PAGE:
Earlier this month, the Times-Picayune published a remarkable guest column by Emily Maw, the director of the Innocence Project New Orleans (IPNO). Responding to Orleans Parish District Attorney Leon Cannizzaro’s angry public complaints about city officials slashing his budget, Ms. Maw explained that “one might have sympathy for his concern” had he “not spent years deploying his senior staff to tilt at windmills.” Her articulate and compelling letter underscores five examples:
- “Assigning at least 11 senior prosecutors over two years to prosecute defense investigator, Taryn Blume.” His office finally dropped the charges last month, and the DA’s efforts appeared retaliatory from the start.
- “Making his appeal lawyers defend Alden Morgan’s 99-year sentence without parole for armed robbery with arguments the Louisiana Supreme Court characterized as a ‘waste of taxpayer time.’” The Court overturned Morgan’s sentence in October last year.
- “Prosecuting Jerome Morgan after his 1994 murder conviction was vacated in 2014 based on evidence making it virtually impossible that Morgan was the shooter at a 1993 Sweet 16 party.” Cannizzaro only stopped pushing the case some two-and-a-half years after Morgan’s conviction was overturned.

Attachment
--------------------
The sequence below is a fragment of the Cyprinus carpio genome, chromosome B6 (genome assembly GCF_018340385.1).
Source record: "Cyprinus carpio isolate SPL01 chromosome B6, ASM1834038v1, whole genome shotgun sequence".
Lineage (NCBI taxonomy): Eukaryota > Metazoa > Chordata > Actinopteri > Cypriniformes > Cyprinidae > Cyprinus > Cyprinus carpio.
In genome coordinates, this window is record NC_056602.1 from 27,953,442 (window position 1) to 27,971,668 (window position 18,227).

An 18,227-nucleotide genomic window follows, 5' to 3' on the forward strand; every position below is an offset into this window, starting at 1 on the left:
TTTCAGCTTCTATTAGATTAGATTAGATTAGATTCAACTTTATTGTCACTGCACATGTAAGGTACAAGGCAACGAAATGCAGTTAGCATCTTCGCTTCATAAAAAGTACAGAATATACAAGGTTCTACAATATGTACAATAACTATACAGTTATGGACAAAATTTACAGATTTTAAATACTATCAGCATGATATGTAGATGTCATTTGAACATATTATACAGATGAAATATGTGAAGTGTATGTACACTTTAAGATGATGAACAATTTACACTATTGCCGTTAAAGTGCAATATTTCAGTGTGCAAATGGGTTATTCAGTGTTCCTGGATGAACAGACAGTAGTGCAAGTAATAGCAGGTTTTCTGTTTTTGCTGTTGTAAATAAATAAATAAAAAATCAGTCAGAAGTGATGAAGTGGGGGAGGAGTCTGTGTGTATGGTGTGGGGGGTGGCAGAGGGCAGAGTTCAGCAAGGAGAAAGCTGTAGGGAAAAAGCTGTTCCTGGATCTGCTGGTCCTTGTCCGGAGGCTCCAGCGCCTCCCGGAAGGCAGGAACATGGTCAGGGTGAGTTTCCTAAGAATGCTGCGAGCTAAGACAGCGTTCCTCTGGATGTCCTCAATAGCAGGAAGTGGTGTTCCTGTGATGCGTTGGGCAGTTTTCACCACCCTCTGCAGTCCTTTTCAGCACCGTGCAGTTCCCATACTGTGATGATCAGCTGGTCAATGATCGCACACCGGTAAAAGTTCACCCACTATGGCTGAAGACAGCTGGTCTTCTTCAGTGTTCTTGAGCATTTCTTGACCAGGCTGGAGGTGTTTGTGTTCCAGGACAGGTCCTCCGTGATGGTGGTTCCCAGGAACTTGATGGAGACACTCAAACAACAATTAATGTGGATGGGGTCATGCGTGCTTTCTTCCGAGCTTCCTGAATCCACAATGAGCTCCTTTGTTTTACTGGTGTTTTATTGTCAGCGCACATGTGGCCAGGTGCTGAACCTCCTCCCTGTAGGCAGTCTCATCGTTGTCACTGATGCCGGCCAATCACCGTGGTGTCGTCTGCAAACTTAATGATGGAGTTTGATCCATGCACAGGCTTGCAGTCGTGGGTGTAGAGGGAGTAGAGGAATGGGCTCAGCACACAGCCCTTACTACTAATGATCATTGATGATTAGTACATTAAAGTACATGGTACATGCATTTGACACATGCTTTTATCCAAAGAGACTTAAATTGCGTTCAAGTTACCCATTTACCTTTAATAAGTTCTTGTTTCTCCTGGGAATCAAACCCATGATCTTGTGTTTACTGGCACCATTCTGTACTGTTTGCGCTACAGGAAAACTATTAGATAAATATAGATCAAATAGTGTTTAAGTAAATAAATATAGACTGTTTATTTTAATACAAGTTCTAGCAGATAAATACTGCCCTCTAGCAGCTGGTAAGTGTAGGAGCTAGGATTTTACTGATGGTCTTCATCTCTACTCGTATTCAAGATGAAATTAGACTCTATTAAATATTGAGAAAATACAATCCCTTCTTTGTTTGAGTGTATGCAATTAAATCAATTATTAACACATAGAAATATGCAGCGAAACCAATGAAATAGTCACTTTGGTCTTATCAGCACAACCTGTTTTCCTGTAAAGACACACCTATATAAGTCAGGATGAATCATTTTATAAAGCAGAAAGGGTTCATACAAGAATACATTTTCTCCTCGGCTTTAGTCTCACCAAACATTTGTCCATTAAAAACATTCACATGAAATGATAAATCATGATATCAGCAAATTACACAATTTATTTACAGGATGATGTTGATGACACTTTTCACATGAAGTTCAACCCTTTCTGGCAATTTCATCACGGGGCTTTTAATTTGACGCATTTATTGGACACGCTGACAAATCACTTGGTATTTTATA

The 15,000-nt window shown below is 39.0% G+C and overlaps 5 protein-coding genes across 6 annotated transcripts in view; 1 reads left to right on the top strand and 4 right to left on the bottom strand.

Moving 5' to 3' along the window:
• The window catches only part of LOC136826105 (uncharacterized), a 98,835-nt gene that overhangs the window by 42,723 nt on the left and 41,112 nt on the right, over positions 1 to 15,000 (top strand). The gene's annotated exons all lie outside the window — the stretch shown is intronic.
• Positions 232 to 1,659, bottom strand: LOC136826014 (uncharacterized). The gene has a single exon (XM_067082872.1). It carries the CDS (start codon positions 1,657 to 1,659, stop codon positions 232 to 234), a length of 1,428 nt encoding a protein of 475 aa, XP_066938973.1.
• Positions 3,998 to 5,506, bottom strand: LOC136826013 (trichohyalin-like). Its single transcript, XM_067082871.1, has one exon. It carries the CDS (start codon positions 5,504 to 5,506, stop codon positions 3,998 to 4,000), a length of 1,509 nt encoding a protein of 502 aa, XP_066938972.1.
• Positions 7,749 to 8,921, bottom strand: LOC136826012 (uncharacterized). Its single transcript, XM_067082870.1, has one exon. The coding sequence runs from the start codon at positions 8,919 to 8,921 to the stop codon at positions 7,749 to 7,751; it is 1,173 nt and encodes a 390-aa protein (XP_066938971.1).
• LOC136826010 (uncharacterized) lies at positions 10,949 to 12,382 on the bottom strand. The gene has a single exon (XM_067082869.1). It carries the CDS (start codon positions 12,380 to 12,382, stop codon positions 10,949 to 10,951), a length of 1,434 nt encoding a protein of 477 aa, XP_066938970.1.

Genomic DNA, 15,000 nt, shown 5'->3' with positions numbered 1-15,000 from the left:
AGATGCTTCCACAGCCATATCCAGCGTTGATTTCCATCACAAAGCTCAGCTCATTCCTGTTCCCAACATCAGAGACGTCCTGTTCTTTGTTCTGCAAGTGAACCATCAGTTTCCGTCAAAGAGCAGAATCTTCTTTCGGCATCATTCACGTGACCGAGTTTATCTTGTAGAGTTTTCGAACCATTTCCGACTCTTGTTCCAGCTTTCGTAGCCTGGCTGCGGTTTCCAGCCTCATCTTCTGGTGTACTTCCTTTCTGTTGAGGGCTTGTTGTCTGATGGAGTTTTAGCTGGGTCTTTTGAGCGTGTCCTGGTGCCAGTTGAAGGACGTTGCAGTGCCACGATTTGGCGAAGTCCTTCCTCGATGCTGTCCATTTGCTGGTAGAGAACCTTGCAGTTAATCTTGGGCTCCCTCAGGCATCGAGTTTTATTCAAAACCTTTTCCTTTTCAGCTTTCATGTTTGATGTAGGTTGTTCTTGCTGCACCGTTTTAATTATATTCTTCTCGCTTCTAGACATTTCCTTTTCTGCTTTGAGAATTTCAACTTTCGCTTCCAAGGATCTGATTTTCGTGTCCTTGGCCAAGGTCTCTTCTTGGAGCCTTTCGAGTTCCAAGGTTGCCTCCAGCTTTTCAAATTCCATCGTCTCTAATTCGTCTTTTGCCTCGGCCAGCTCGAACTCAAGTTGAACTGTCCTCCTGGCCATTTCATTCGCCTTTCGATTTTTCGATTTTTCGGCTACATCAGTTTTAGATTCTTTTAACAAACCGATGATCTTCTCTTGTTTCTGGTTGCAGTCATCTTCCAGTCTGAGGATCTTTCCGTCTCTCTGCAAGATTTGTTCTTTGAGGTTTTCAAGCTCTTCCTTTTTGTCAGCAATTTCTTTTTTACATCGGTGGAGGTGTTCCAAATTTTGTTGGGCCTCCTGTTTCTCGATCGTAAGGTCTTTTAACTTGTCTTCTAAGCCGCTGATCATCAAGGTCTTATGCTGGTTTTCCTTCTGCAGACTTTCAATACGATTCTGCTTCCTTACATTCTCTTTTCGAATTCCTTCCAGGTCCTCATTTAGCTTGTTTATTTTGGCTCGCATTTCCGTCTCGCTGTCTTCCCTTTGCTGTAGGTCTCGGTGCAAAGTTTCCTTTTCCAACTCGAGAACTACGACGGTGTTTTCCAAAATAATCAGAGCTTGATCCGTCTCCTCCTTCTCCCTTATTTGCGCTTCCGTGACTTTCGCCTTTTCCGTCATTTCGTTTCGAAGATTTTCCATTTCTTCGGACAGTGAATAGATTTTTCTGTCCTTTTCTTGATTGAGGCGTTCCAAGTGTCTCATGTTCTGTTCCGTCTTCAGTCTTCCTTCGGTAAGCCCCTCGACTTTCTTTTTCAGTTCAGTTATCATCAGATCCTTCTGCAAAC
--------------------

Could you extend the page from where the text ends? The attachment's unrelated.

- “Defending Robert Jones’ 1996 rape, robbery and murder convictions for 10 years after Jones alerted the DA that his own office’s files might corroborate his innocence. The files did, but Cannizzaro’s prosecutors apparently never reviewed them and continued defending indefensible convictions.”
- “Prosecuting Hakim Shabazz and Kevin Johnson—two gainfully employed, 40-year-old fathers—for perjury for testifying to undo the wrongful 1994 conviction of Jerome Morgan.” Both men were acquitted at trial.